Best of Utah’s Canyonlands
Delicate Arch: Arches National Park is filled with astounding rock arches, but Delicate Arch, which rises directly from a slickrock bluff, is the most awe-inspiring. That it requires a bit of a hike to reach only makes the experience more rewarding.
Mesa Arch Trail: It’s a short, easy hike from the Canyonlands park highway to the Island in the Sky cliffs, where a rock window opens up at the very edge of the precipice. It’s a totally unlikely combination: a soaring arch over the void.
Grand View Point: From this astounding spot, you’ll see the trenchlike canyon of the Colorado River from the top of thousand foot cliffs. Quite simply, this is the most dramatic vista in all of Utah—in fact, from here you’ll feel that much of the state is spread out beneath your feet.
BLM Newspaper Rock Historical Monument: Perhaps this superlative example of ancient Native American rock art was like a newspaper to early residents of southern Utah. The meaning of the rock art has been lost (some images are more than 2,000 years old), but what remains here, at one of the best and most accessible rock-art galleries, is beautiful, mysterious, and oddly meaningful.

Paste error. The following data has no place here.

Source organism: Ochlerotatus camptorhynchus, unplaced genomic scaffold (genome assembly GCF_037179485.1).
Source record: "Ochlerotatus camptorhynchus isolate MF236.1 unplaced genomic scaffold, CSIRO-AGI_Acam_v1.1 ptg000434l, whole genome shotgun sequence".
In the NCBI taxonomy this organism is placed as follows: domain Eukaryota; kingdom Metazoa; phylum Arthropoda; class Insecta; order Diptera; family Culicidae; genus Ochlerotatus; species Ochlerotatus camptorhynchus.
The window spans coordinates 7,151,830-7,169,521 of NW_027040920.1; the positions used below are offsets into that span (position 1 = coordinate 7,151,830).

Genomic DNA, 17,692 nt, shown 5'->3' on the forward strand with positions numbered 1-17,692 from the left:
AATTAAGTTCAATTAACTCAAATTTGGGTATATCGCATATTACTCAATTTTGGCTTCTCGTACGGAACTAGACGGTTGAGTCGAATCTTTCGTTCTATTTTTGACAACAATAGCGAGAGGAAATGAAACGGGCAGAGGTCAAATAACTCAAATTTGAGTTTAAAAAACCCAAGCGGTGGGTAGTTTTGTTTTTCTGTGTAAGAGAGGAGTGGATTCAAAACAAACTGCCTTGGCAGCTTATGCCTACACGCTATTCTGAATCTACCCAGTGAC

Hovenweep National Monument: The Anasazi masonry villages at Hovenweep were built around 900 years ago and formed the center of an extended agricultural community. The settlements were quickly abandoned, leaving behind these amazing ruins. Hovenweep is mostly unexcavated and largely unvisited, which means that you can explore the vast series of mysterious ruins on your own.
© W.C. McRae and Judy Jewell from Moon Utah, 9th Edition